The problems that may arise are easy to imagine. If we assume leaders are always inspired, we will be obedient, but may be troubled by discrepancies of history or finer points of doctrine or our own spiritual experiences. If we assume leaders are not always inspired then we are left with inevitable inconsistency in the application of their counsel.
Here are some ways I have come to terms with this question. These ideas are not new with me, but they do work for me.
1. If I receive a calling, I assume that calling is from the Lord. I know the process that most leaders follow when issuing a calling. Auxiliary leaders pray about the calling and offer inspired recommendations to bishoprics, and bishoprics pray to confirm the correctness of calls. Even if a call is uninspired, it would rarely be detrimental to accept it, but in my experience, the callings I've received have been great blessings to me, even if I was reluctant to accept initially. (I do remember one occasion when my wife received a calling she questioned. She asked if she could pray about it for a few days, sincerely not wanting to decline. By the following Sunday, the bishopric member who had issued the calling informed her that the bishopric had reconsidered and extended a different calling instead.) I remember sweet experiences extending calls where the person to be called seemed to be aware of the calling before I extended it. On one occasion, I was extending a release and in the middle of the interview I received the distinct impression that I should not extend the release after all, so I didn't. I am comfortable assuming that calls (and releases) come from the Lord, and I can seek that confirmation for myself, as well.
2. If I receive counsel over the pulpit, I assume it is the result of significant preparation. I understand that general authorities give a great deal of time and effort in preparing general conference talks. I have heard accounts of multiple drafts, reworking, rewording, and seeking the right nuance of meaning. If I have a concern about the counsel, I can seek my own confirming witness. I do not know if local leaders spend the same time and effort in their public addresses, and stories I hear suggest there is a wide variety of experience. I know the care I took when I spoke in sacrament meeting, and I try to assume that others do the same. (I reserve this position for counsel, but not necessarily for doctrine or history; if a bishop reads a source that has the history wrong, he may well repeat the wrong history.)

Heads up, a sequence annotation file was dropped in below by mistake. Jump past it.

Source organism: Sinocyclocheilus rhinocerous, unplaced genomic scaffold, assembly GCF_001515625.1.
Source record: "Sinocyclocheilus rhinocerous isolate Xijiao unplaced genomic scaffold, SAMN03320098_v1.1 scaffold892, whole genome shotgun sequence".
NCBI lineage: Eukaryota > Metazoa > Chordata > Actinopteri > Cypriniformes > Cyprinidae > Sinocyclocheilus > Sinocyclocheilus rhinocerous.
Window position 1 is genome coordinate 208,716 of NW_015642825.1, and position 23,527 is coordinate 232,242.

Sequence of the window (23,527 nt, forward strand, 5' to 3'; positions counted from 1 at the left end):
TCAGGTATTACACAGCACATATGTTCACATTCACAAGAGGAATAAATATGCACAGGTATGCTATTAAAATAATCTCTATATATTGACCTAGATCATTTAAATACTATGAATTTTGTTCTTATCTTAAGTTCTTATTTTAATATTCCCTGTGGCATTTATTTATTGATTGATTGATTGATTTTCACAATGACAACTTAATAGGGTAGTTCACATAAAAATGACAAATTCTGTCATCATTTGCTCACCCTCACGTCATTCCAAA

3. If I receive counsel in a blessing, I accept it as revelation for me. Elder Oaks' talk has caused me to think about this principle, and frankly I'm still working on it. But if my stake president were to give me a blessing that I sought, or pronounced a blessing while setting me apart, I would accept the words he spoke as revelation. This is particularly so if the blessing came after I had prepared myself and the person pronouncing the blessing had prepared himself. Of course I still have the opportunity to go to the Lord in private prayer to discuss particulars of a blessing for further understanding.
4. If I receive counsel in an interview, I try to have an open conversation with the interviewer to understand the counsel, why the interviewer recommends it, and how I should receive it (am I getting his opinion or am I getting inspired counsel?). Frankly, most often in an interview setting I'm told to go find my own answer. In fact, sometimes that's the answer I'm given in a blessing as well. In this kind of counsel, as in all counsel, I look for consistency with the scriptures, accepted church policy and the teachings of the prophets. When I gave counsel in an interview, I tried to hold to the same standard. One stake president suggested that the bishop in an interview should spend less than 20% of the time talking, and the other 80% praying for inspiration to say the right thing. Not bad advice.
I am grateful for the opportunity to receive personal revelation and for a faith which teaches me that is possible. I'm also grateful for inspired leaders who likewise receive revelation for their stewardships.